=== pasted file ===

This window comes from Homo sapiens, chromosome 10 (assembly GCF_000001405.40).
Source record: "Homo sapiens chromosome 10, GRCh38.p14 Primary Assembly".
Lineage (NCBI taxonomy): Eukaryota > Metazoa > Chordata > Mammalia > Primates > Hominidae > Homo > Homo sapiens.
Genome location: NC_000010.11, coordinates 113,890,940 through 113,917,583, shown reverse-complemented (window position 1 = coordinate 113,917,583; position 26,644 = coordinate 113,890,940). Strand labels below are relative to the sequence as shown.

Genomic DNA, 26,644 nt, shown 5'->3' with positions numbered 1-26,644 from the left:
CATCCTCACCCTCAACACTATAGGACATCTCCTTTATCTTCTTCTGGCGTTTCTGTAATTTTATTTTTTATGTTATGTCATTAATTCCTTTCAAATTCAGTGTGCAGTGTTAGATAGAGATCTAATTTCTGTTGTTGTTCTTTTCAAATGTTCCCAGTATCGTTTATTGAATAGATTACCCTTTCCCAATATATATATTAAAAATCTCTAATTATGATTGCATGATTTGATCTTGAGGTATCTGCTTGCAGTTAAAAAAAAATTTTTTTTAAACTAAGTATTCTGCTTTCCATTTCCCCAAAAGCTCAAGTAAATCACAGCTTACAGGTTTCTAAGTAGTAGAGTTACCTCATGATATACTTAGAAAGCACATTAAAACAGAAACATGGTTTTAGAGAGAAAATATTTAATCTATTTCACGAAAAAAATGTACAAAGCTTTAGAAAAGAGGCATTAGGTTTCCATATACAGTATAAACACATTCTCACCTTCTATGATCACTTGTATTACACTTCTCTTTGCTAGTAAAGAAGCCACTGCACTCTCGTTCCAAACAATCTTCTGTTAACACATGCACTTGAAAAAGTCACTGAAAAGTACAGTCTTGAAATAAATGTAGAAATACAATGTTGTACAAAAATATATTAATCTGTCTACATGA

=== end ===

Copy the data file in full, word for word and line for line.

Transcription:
This window comes from Homo sapiens, chromosome 10 (assembly GCF_000001405.40).
Source record: "Homo sapiens chromosome 10, GRCh38.p14 Primary Assembly".
Lineage (NCBI taxonomy): Eukaryota > Metazoa > Chordata > Mammalia > Primates > Hominidae > Homo > Homo sapiens.
Genome location: NC_000010.11, coordinates 113,890,940 through 113,917,583, shown reverse-complemented (window position 1 = coordinate 113,917,583; position 26,644 = coordinate 113,890,940). Strand labels below are relative to the sequence as shown.

Genomic DNA, 26,644 nt, shown 5'->3' with positions numbered 1-26,644 from the left:
CATCCTCACCCTCAACACTATAGGACATCTCCTTTATCTTCTTCTGGCGTTTCTGTAATTTTATTTTTTATGTTATGTCATTAATTCCTTTCAAATTCAGTGTGCAGTGTTAGATAGAGATCTAATTTCTGTTGTTGTTCTTTTCAAATGTTCCCAGTATCGTTTATTGAATAGATTACCCTTTCCCAATATATATATTAAAAATCTCTAATTATGATTGCATGATTTGATCTTGAGGTATCTGCTTGCAGTTAAAAAAAAATTTTTTTTAAACTAAGTATTCTGCTTTCCATTTCCCCAAAAGCTCAAGTAAATCACAGCTTACAGGTTTCTAAGTAGTAGAGTTACCTCATGATATACTTAGAAAGCACATTAAAACAGAAACATGGTTTTAGAGAGAAAATATTTAATCTATTTCACGAAAAAAATGTACAAAGCTTTAGAAAAGAGGCATTAGGTTTCCATATACAGTATAAACACATTCTCACCTTCTATGATCACTTGTATTACACTTCTCTTTGCTAGTAAAGAAGCCACTGCACTCTCGTTCCAAACAATCTTCTGTTAACACATGCACTTGAAAAAGTCACTGAAAAGTACAGTCTTGAAATAAATGTAGAAATACAATGTTGTACAAAAATATATTAATCTGTCTACATGA